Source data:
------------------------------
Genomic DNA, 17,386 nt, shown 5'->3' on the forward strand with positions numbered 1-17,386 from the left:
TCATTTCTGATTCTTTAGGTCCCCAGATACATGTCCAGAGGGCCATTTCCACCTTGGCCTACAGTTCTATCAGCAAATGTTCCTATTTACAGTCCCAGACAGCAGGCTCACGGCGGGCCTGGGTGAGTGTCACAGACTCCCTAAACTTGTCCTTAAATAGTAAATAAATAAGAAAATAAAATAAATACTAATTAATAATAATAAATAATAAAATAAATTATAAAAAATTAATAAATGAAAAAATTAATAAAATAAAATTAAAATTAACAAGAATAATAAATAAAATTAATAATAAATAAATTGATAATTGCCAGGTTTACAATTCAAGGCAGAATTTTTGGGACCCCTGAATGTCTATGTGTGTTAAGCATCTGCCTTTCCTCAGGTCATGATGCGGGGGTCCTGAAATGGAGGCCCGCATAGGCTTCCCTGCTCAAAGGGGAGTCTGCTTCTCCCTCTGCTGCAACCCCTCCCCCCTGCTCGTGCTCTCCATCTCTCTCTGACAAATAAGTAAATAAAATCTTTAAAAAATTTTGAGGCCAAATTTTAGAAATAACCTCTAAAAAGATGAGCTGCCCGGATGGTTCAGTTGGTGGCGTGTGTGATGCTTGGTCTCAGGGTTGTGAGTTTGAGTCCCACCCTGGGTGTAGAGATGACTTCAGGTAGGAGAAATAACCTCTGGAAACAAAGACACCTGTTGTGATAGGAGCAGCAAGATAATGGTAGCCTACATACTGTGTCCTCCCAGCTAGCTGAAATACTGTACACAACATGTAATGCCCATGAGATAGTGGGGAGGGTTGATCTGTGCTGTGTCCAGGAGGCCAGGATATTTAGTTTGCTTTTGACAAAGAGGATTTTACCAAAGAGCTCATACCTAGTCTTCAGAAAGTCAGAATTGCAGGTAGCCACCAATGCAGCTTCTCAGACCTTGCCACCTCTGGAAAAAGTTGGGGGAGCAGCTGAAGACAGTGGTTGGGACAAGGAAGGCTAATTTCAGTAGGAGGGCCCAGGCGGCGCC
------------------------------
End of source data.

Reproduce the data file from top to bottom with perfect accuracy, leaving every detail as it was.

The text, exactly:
Genomic DNA, 17,386 nt, shown 5'->3' on the forward strand with positions numbered 1-17,386 from the left:
TCATTTCTGATTCTTTAGGTCCCCAGATACATGTCCAGAGGGCCATTTCCACCTTGGCCTACAGTTCTATCAGCAAATGTTCCTATTTACAGTCCCAGACAGCAGGCTCACGGCGGGCCTGGGTGAGTGTCACAGACTCCCTAAACTTGTCCTTAAATAGTAAATAAATAAGAAAATAAAATAAATACTAATTAATAATAATAAATAATAAAATAAATTATAAAAAATTAATAAATGAAAAAATTAATAAAATAAAATTAAAATTAACAAGAATAATAAATAAAATTAATAATAAATAAATTGATAATTGCCAGGTTTACAATTCAAGGCAGAATTTTTGGGACCCCTGAATGTCTATGTGTGTTAAGCATCTGCCTTTCCTCAGGTCATGATGCGGGGGTCCTGAAATGGAGGCCCGCATAGGCTTCCCTGCTCAAAGGGGAGTCTGCTTCTCCCTCTGCTGCAACCCCTCCCCCCTGCTCGTGCTCTCCATCTCTCTCTGACAAATAAGTAAATAAAATCTTTAAAAAATTTTGAGGCCAAATTTTAGAAATAACCTCTAAAAAGATGAGCTGCCCGGATGGTTCAGTTGGTGGCGTGTGTGATGCTTGGTCTCAGGGTTGTGAGTTTGAGTCCCACCCTGGGTGTAGAGATGACTTCAGGTAGGAGAAATAACCTCTGGAAACAAAGACACCTGTTGTGATAGGAGCAGCAAGATAATGGTAGCCTACATACTGTGTCCTCCCAGCTAGCTGAAATACTGTACACAACATGTAATGCCCATGAGATAGTGGGGAGGGTTGATCTGTGCTGTGTCCAGGAGGCCAGGATATTTAGTTTGCTTTTGACAAAGAGGATTTTACCAAAGAGCTCATACCTAGTCTTCAGAAAGTCAGAATTGCAGGTAGCCACCAATGCAGCTTCTCAGACCTTGCCACCTCTGGAAAAAGTTGGGGGAGCAGCTGAAGACAGTGGTTGGGACAAGGAAGGCTAATTTCAGTAGGAGGGCCCAGGCGGCGCC